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Off topic: Rats Might Be Multilingual
Thread poster: Sormane Fitzgerald Gomes

Sormane Fitzgerald Gomes  Identity Verified
United States
Local time: 05:58
Member (2004)
Portuguese to English
+ ...
Jan 10, 2005

MONDAY, Jan. 10 (HealthDayNews) -- If you want to be like Dr. Dolittle and talk to the animals, it might help to know that rats can tell the difference between languages.

Spanish researchers found that rats were able to use rhythm and intonation speech cues to distinguish between spoken Dutch and Japanese. This makes rats only the third type of mammal -- along with humans and Tamarin monkeys -- who have been shown to possess the ability to recognize different speech patterns.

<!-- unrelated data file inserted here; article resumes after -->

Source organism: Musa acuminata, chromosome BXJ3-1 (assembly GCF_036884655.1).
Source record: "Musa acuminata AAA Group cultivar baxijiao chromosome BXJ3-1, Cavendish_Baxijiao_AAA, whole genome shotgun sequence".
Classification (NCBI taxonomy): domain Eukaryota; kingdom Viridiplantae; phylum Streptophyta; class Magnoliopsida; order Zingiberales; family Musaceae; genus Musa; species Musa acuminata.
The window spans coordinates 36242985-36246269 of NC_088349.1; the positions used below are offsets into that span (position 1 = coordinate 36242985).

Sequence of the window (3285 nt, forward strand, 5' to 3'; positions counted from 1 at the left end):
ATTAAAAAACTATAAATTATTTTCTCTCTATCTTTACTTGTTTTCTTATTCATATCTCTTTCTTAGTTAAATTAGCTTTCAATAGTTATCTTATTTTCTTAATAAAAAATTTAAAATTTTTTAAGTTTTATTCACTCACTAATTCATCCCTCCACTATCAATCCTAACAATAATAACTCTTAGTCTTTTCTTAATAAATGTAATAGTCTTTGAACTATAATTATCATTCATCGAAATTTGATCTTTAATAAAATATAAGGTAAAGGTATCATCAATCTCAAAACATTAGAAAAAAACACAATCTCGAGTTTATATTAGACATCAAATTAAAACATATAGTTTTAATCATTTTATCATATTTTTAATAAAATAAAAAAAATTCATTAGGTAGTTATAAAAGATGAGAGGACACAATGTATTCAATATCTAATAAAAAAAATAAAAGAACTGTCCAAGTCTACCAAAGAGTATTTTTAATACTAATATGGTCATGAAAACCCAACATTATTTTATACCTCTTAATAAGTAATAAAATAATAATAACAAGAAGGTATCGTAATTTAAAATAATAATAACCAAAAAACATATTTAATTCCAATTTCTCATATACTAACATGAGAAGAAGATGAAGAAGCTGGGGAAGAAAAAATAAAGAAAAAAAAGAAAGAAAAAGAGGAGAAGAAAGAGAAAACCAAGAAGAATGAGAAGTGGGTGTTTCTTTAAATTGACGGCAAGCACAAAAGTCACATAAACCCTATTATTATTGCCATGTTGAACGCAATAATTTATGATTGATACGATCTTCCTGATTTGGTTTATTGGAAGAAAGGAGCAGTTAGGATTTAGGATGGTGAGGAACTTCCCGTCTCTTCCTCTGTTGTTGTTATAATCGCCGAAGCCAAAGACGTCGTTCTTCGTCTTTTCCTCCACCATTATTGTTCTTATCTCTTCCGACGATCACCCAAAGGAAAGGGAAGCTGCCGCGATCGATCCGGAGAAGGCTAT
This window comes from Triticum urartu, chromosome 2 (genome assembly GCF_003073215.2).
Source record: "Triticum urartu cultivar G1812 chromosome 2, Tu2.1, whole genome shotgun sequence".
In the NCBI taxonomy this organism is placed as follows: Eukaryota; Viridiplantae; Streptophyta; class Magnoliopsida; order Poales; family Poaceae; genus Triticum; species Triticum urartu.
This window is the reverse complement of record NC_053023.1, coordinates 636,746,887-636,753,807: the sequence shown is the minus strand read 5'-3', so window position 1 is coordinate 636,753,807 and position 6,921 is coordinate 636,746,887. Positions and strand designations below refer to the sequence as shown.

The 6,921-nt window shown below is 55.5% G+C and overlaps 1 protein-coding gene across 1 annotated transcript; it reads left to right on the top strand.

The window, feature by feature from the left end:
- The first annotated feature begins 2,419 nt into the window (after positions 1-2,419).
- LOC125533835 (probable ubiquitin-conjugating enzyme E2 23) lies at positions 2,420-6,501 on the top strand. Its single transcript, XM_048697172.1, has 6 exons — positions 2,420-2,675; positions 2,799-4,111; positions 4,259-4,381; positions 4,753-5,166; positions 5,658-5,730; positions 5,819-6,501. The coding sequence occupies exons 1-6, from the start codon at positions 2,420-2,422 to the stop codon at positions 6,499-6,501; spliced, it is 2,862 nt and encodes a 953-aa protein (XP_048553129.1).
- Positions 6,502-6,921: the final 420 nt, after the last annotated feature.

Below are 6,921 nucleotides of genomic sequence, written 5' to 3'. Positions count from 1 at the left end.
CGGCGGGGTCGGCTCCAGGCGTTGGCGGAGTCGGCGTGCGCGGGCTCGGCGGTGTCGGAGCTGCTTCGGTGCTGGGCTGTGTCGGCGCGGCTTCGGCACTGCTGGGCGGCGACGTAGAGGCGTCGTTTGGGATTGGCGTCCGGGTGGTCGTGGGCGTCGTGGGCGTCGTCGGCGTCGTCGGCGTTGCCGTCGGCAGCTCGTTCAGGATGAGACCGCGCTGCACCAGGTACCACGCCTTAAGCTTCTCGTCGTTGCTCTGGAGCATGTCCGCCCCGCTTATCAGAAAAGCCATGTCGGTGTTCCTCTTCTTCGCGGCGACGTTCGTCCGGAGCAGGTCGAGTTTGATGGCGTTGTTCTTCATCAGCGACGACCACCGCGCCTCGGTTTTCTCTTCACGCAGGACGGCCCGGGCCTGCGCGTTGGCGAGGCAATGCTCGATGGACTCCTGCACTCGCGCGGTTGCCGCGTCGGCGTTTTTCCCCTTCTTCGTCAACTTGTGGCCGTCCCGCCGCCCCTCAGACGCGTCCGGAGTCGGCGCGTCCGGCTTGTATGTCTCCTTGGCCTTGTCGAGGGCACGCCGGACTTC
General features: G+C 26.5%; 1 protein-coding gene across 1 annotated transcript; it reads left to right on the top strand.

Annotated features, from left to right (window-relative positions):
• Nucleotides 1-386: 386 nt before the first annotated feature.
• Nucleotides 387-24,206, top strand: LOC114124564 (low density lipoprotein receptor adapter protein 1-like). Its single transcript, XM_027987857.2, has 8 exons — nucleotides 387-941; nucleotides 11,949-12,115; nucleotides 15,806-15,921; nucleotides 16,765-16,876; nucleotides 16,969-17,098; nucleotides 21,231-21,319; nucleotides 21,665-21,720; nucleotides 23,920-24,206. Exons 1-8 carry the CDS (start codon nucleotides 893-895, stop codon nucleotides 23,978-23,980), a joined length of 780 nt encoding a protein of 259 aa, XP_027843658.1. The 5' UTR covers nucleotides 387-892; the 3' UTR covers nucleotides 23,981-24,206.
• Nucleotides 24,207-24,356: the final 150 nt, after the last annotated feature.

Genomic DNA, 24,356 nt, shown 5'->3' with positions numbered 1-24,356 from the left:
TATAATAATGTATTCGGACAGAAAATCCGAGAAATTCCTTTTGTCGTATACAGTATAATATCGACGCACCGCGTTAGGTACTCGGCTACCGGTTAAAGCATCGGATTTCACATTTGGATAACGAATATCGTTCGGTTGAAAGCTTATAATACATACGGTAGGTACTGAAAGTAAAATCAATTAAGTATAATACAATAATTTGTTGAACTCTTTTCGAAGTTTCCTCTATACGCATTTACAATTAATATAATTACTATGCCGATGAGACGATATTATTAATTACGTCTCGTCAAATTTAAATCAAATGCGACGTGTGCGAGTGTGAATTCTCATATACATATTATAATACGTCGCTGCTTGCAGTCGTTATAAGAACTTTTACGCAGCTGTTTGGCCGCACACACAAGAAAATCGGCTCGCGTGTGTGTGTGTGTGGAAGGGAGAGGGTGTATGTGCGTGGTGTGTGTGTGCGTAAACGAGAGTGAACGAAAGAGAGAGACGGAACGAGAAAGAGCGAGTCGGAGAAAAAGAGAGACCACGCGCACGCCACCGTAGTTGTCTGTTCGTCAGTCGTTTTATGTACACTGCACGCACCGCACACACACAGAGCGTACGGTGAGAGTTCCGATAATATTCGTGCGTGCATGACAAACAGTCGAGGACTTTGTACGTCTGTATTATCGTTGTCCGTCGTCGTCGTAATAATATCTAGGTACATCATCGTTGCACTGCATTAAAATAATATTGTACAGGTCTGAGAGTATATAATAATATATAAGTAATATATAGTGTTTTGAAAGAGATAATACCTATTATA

First, different groups of rats were trained to press a lever and receive a reward when they heard a five-second sentence in either Dutch or Japanese. All the rats were then exposed to both languages. The rats who'd been exposed to Japanese responded only to that language and the rats who'd been exposed to Dutch responded only to Dutch.

Further tests revealed the rats were able to identify new Dutch or Japanese sentences they'd never heard before.

However, the rats did have some trouble identifying the languages when different people spoke the same sentences that had previously been recognized by the rats.
"It was striking to find that rats can track certain information that seems to be so important in language development in humans," study author Juan Toro said in a prepared statement. The research shows "which abilities that humans use for language are shared with other animals, and which are uniquely human. It also suggests what sort of evolutionary precursors language might have."